A Wealth of Common Sense
John Candy is one of my favorite actors of all-time.
I love Uncle Buck.
I watch Planes, Trains and Automobiles every year on Thanksgiving.
I’ve watched Spaceballs, Stripes, Splash, Brewster’s Millions and Summer Rental multiple times. Then you have his cameos in Home Alone and National Lampoon’s Vacation.
Plus, The Great Outdoors is easily one of the better vacation movies ever made. It’s totally 80s but I love it.
Candy plays the humble, down-to-earth, everyman Chet Ripley while Dan Aykroyd plays his antagonist Roman Craig, a loudmouth, arrogant, big-city guy who happens to be a trader.
There’s a scene early on where the two men are grilling when Aykroyd begins to brag about his 300% profits trading Deutschmarks in just a week.
Candy replies, “Well, easy money is money easily lost.”
Not skipping a beat, Aykroyd snarkily comes back with, “I can’t believe how old-fashioned your thinking is.”
The irony here is it was revealed later in the movie ***spoiler alert*** that Aykroyd’s character had actually gone broke through a series of bad investments.
Chet was slow and steady. Roman was bold and flashy. Chet was risk-averse. Roman took big swings. Chet felt inadequate when looking at Roman’s Mercedes. Roman lost all of his money and had to lean on Chet for a financial lifeline.
I watched The Great Outdoors for maybe the dozenth time this past week and couldn’t help but think about the juxtaposition of the two main characters and the markets these past few years.
Just think about how easy it was to make money following the crash in early-2020.
Jason Zweig discovered in the year following the bottom from March 23, 2020 to March 23, 2021, 96% of U.S. stocks had positive returns. That was the highest percentage of winners over any 12-month period in history.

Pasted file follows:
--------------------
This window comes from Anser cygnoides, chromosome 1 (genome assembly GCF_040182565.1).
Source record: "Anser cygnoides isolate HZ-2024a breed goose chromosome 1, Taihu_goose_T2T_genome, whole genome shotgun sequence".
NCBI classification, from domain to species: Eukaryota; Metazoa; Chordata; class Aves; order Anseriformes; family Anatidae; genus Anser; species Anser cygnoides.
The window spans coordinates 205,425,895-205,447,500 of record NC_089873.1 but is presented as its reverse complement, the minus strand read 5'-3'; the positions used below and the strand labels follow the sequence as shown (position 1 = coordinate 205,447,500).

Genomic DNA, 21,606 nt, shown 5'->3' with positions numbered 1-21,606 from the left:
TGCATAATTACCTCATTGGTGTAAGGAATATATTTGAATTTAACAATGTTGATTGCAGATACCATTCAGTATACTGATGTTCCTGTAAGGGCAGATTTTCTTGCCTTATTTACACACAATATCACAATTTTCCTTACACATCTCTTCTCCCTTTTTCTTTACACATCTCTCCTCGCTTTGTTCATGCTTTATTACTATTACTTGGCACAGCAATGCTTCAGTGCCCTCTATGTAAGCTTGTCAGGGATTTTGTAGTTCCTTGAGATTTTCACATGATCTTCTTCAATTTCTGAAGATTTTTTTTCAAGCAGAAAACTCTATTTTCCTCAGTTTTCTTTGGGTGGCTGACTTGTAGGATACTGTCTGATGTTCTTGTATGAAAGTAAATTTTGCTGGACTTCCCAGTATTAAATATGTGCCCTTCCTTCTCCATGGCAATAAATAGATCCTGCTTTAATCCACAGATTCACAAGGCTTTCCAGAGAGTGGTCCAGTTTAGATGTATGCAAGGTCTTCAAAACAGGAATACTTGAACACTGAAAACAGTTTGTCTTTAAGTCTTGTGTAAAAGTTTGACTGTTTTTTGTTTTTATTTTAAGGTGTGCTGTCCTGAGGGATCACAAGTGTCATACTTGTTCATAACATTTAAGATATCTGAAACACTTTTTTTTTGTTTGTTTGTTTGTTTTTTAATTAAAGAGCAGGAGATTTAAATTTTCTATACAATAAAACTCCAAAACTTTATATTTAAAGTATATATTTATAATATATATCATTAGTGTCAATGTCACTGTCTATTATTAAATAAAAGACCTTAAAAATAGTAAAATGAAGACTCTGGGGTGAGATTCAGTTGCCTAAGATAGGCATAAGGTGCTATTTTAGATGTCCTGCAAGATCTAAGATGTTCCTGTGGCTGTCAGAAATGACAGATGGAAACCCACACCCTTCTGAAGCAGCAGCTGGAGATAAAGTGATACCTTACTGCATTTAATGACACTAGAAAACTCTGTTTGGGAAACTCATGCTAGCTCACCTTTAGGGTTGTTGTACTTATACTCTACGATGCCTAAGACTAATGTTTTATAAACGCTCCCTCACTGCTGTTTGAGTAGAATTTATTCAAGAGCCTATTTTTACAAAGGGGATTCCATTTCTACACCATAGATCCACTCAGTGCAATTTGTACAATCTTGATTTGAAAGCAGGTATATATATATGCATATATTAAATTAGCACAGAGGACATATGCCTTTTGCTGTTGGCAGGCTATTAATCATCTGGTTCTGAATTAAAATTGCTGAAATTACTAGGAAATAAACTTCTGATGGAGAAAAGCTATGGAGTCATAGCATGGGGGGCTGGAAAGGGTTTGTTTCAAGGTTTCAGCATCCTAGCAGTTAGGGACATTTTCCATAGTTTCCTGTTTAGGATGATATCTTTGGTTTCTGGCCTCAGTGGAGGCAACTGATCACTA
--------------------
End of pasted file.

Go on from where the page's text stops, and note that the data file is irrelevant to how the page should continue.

It was too easy.
Everyone was getting rich investing in stocks, crypto, SPACs, IPOs, collectibles, NFTs, you name it.
Remember headlines like these we were being beaten over the head with:
The problem with these stories is you never hear the other side of it.
The people who got in at the top and lost it all. The people who never rebalanced and completely round-tripped. The speculators who got rich overnight and went broke just as quickly.
There were people who started buying individual stocks in 2020 for the first time that made multiples of their original investment by simply buying the hottest stocks.
Most of those stocks have now completely given up those gains.
I compiled a list of 2020’s stock darlings to show the insane returns they had from the bottom in March 2020 along with the current drawdowns from the heights of those gains:
This was easy money that was money easily lost.
In January 2021, close to the zenith of the market madness, I wrote a piece called It’s OK to Build Wealth Slowly.
That post wasn’t so much financial advice to others as it was a reminder to myself about the dangers of speculation and FOMO during a bananas market.
We’re all human. It’s understandable that people get caught up with the herd mentality when markets are rocking and it seems like everyone else is making money hand over fist.
It’s no fun to sit in the corner while everyone else is partying but the party always comes to an end no matter how much fun it is.
In the short-term, it’s always tempting to be more like Roman Craig and go for the quick buck.
But over the long-term, the vast majority of people are going to be better off following the slow and steady Chet Ripley approach.
Hard money in the long run is more sustainable than easy money in the short run.
It’s OK to Build Wealth Slowly
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A Wealth of Common Sense is a blog that focuses on wealth management, investments, financial markets and investor psychology. I manage portfolios for institutions and individuals at Ritholtz Wealth Management LLC. More about me here. For disclosure information please see here.
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